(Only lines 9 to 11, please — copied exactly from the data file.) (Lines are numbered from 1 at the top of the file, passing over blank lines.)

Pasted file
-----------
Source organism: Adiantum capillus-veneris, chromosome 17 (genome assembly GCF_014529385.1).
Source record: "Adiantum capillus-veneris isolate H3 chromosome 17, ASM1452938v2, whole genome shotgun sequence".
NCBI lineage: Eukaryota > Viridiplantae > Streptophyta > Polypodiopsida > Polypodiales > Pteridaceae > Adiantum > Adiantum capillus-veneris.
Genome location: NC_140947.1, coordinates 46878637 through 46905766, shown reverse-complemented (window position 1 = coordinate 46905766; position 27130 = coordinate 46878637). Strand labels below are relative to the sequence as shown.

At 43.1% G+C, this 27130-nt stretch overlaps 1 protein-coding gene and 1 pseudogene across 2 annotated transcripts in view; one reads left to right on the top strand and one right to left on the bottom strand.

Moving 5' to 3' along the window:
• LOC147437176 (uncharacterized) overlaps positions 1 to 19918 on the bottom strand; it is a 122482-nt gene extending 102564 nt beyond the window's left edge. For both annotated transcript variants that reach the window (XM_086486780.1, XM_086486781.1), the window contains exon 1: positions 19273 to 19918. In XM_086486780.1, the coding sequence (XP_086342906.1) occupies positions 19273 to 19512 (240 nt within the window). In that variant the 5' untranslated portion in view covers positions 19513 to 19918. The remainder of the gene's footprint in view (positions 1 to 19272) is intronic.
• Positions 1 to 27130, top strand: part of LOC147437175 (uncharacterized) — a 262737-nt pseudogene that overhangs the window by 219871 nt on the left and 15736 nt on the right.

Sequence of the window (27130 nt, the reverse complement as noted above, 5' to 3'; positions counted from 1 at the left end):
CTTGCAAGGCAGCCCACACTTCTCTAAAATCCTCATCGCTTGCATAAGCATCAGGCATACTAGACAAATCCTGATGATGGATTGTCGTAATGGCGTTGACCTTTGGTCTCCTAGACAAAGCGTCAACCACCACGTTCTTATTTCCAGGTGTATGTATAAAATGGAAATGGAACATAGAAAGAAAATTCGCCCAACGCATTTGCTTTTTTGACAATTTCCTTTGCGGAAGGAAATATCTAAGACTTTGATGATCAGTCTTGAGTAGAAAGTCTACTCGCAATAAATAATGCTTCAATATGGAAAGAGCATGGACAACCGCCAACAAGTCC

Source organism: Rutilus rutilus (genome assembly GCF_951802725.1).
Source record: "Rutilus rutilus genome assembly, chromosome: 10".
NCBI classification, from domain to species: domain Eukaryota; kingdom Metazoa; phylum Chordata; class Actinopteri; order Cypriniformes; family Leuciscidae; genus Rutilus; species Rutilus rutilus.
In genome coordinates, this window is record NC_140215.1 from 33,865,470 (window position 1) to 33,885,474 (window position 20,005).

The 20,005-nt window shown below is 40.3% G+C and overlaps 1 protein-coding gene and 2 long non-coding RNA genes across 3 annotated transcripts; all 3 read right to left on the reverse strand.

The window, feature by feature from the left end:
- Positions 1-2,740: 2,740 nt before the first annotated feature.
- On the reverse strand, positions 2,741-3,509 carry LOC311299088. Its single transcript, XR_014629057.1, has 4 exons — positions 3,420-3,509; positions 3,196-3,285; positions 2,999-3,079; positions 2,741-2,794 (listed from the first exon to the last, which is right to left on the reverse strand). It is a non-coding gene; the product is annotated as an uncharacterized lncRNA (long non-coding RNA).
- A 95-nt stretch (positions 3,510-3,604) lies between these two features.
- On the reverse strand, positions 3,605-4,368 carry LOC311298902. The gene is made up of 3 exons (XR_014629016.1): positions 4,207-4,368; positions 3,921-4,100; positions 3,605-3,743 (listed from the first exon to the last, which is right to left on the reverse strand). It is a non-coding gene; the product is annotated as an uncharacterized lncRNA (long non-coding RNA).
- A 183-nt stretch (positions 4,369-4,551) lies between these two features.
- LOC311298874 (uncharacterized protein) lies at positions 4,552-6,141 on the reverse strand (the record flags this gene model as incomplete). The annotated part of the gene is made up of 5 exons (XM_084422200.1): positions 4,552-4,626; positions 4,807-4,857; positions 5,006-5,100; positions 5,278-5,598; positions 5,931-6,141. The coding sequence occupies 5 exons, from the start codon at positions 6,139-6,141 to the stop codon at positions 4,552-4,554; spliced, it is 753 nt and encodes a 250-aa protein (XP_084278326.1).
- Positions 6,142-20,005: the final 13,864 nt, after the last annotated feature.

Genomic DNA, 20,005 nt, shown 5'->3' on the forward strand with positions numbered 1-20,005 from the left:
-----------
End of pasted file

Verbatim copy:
Sequence of the window (27130 nt, the reverse complement as noted above, 5' to 3'; positions counted from 1 at the left end):
CTTGCAAGGCAGCCCACACTTCTCTAAAATCCTCATCGCTTGCATAAGCATCAGGCATACTAGACAAATCCTGATGATGGATTGTCGTAATGGCGTTGACCTTTGGTCTCCTAGACAAAGCGTCAACCACCACGTTCTTATTTCCAGGTGTATGTATAAAATGGAAATGGAACATAGAAAGAAAATTCGCCCAACGCATTTGCTTTTTTGACAATTTCCTTTGCGGAAGGAAATATCTAAGACTTTGATGATCAGTCTTGAGTAGAAAGTCTACTCGCAATAAATAATGCTTCAATATGGAAAGAGCATGGACAACCGCCAACAAGTCC

Source organism: Rutilus rutilus (genome assembly GCF_951802725.1).